- The NBA playoffs' second round is underway, but there are still questions to be answered, and they will go a long way in determining who wins and who goes home.
The second round of the NBA playoffs are underway, with seven of the top eight teams in the league currently playing in the conference semifinals. Who will advance to the next round for an opportunity to play in the Finals? Here are five burning questions that will go a long way in determining who wins and who goes home.
Will LaMarcus Aldridge step up?
The Spurs had a disastrous Game 1 against the Rockets, losing decisively at home under a barrage of three pointers. The Rockets likely won’t shoot that well again, but for San Antonio to mount a fight, Gregg Popovich will need much more from LaMarcus Aldridge. If the Spurs are committed to playing two bigs against the Rockets’ shooting heavy lineups, Aldridge has to make Houston pay inside. Aldridge was matched up against Ryan Anderson numerous times in Game 1, and he still couldn’t find ways to score in the post. Credit to Anderson for battling on defense, but that’s a matchup Aldridge has to dominate.
It’s unclear how long San Antonio can survive while playing slow-footed bigs like Pau Gasol and David Lee. If Aldridge is playing alongside one of those two, he should be able to find favorable looks on offense. If Popovich decides to play more one-big lineups, Dwayne Dedmon’s defensive energy could ultimately make him more valuable than a struggling-to-score Aldridge.
Will the Raptors commit to playing small?
Toronto found success in the first round by removing Jonas Valanciunas from the starting lineup and replacing him with Norm Powell, which made it a bit of a surprise when Dwane Casey went back to Valanciunas as a starter against Cleveland. The Cavs blew out the Raptors in Game 1, and Toronto now has plenty of evidence that playing Valanciunas and Serge Ibaka together doesn’t really work.
Powell has been a huge plus for Toronto throughout the playoffs, and he should absolutely be in the starting lineup and playing heavy minutes. P.J. Tucker should also get a look as a starter, as he’s Toronto’s best LeBron deterrent. At this point, Casey knows that DeMar DeRozan and Kyle Lowry are going to go through wild swings in their performance, but the coach can help his team by committing to a style of play. Reducing DeMarre Carroll and Valanciunas’s minutes and giving more time to Ibaka at center, Powell and Patrick Patterson will likely be the Raptors’ best bet at keeping up with the Cavaliers offensively.
How often will we see the Death Lineup?
Thanks in large part to an injury to Kevin Durant, the Warriors played their small-ball lineup of Durant, Stephen Curry, Andre Iguodala, Klay Thompson and Draymond Green for a grand total of only six minutes against the Blazers. With Durant still working his way back into form after a calf injury—as well as the emergence of Javale McGee—Mike Brown may not have to lean as heavily on the Death Lineup to pull away from the Jazz.
Like every other team in the league, however, Utah would have no answer for that group. Would Rudy Gobert stay on the court or chase Green all over the perimeter? Who would guard Durant?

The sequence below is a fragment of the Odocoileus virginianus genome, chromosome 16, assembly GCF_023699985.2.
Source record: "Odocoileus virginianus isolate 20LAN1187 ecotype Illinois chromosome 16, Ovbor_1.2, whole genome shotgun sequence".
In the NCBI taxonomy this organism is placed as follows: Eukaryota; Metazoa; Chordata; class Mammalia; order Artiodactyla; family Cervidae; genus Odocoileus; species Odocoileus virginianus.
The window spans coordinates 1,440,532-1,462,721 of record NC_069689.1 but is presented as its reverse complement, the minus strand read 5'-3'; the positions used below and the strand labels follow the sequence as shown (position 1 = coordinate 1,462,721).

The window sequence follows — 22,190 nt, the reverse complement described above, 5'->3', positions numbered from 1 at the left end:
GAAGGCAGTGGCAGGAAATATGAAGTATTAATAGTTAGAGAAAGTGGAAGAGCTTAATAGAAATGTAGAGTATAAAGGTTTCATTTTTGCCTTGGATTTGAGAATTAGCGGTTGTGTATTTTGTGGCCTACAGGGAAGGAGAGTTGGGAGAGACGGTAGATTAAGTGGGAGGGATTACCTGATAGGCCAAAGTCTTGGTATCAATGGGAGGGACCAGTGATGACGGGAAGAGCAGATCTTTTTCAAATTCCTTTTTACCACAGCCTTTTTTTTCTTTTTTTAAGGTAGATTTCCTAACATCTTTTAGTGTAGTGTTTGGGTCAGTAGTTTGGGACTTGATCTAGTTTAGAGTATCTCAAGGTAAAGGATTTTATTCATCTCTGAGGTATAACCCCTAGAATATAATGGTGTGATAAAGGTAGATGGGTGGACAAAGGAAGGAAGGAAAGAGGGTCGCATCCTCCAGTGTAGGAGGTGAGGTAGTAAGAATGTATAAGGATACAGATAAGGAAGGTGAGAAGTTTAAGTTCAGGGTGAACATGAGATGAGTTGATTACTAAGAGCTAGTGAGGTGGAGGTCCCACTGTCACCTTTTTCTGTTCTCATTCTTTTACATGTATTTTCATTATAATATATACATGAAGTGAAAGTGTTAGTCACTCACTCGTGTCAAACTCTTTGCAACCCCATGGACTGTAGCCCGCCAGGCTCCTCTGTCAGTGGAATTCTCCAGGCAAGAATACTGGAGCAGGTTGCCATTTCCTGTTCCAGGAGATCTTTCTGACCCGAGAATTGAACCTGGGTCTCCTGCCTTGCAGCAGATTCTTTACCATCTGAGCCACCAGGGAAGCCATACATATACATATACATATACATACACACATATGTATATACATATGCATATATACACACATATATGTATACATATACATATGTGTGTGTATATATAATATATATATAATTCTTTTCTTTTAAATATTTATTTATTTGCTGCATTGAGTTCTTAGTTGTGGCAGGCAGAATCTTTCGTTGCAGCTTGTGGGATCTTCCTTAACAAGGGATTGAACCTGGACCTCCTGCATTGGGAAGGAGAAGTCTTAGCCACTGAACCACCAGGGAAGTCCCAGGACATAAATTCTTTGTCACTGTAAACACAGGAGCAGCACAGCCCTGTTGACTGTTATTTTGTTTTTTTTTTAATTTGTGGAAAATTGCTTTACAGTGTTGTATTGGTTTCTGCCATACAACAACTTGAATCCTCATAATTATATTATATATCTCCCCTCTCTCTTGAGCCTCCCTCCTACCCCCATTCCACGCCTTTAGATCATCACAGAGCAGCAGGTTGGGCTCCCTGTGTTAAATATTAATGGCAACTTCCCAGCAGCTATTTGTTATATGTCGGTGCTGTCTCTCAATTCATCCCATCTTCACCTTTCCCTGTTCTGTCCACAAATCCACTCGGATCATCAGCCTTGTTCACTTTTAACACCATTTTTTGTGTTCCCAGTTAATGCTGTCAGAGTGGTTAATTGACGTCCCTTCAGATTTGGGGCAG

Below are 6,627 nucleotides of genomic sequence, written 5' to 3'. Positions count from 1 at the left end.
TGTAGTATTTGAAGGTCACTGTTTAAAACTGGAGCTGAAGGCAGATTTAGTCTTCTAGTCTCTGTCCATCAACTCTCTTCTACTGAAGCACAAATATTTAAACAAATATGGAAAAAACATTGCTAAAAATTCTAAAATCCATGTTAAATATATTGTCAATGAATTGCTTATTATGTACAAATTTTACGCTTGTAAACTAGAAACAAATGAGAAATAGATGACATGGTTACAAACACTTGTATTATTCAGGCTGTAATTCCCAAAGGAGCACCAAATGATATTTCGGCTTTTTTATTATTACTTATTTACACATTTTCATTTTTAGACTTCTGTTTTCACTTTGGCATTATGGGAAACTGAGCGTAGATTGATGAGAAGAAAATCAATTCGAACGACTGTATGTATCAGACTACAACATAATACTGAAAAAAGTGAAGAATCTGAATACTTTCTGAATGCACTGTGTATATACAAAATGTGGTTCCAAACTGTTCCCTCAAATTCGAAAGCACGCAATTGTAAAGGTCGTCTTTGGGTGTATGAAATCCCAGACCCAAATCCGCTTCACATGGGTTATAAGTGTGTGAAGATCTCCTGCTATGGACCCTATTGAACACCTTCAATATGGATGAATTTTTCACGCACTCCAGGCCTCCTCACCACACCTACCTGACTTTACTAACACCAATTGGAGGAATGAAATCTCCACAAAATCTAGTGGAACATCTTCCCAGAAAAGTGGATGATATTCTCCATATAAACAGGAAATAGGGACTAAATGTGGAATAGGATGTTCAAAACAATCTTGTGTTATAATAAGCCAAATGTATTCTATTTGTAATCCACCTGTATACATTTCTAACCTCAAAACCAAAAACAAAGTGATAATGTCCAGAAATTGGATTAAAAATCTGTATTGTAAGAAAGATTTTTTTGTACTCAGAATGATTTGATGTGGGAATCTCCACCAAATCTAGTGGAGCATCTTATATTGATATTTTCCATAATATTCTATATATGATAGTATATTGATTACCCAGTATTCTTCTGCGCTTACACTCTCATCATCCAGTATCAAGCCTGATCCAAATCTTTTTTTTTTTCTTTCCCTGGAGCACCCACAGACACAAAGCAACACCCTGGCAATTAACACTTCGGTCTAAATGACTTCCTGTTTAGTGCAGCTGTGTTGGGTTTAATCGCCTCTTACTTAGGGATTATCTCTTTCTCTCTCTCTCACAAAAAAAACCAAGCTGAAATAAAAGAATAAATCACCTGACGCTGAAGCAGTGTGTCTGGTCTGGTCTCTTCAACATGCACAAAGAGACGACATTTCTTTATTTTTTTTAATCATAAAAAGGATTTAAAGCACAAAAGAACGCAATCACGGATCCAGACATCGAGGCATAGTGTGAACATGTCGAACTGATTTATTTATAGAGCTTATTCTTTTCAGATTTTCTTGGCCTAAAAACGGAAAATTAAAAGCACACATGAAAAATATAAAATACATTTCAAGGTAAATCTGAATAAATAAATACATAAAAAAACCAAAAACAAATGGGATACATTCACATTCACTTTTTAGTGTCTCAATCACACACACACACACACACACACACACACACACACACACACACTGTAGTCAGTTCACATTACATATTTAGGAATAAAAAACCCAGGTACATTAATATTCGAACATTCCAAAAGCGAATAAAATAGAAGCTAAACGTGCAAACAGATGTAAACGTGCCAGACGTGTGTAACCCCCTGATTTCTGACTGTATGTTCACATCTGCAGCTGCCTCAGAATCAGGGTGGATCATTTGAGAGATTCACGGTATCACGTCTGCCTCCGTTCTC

The Warriors are going to be heavy favorites in this series no matter which combination of guys they play, and Golden State has also proven they can adapt to injuries to key players. But even after their destruction of Portland in Game 4, it feels like the Warriors have one last gear they can get to if need be. We haven’t seen the Durant-led Death Lineup play to its full potential in a while. Getting that group going ahead of the Finals could make the postseason even more of a cakewalk for the Dubs.
How will Washington deal with Markieff Morris?
The Wizards’ conference finals hopes took a blow when Markieff Morris badly sprained his ankle in Game 1 against the Celtics. Moving forward, whether Morris is out of the lineup or limited in his abilities, the Wizards will have to find a way to deal with the injury. Morris is the key to Washington’s small-ball units, and those groups are necessary against the Celtics, who play best when the play small. Washington’s bench has been a huge drain on the team all season long, and whoever steps up in place of Morris—whether it’s all or some of his minutes—will be a huge downgrade for the Wiz.
Scott Brooks will have to be creative in how he deals with the injury. Kelly Oubre could get more minutes, but he’ll have to tighten up his off-ball defense and become more comfortable handling the ball on offense to have an impact. Bojan Bogdanovic could see some more time thanks to his shooting, but he remains a liability on the defensive end. Asking players to improve their game overnight in the playoffs isn’t exactly a great strategy, but Brooks also doesn’t have many options.
Who will win the podium?
The postgame press conferences have been a consistent highlight of the 2017 playoffs, and the theatrics have continued in the second round. Popovich basically unleashed a comedy routine on a bunch of scared reporters after the Spurs’ blowout loss to the Rockets. Mike D’Antoni made a nice callback to the infamous 2007 Spurs-Suns series when asked about a skirmish between Nene and Dedmon. And LeBron James was casually discussing his alcoholic beverage preferences after dismantling the Raptors.
We have a lot of strong candidates here, though I’m particularly excited for some trash talk to come out during the Celtics-Wizards series. Hopefully players and coaches keep saving their best material for the podium.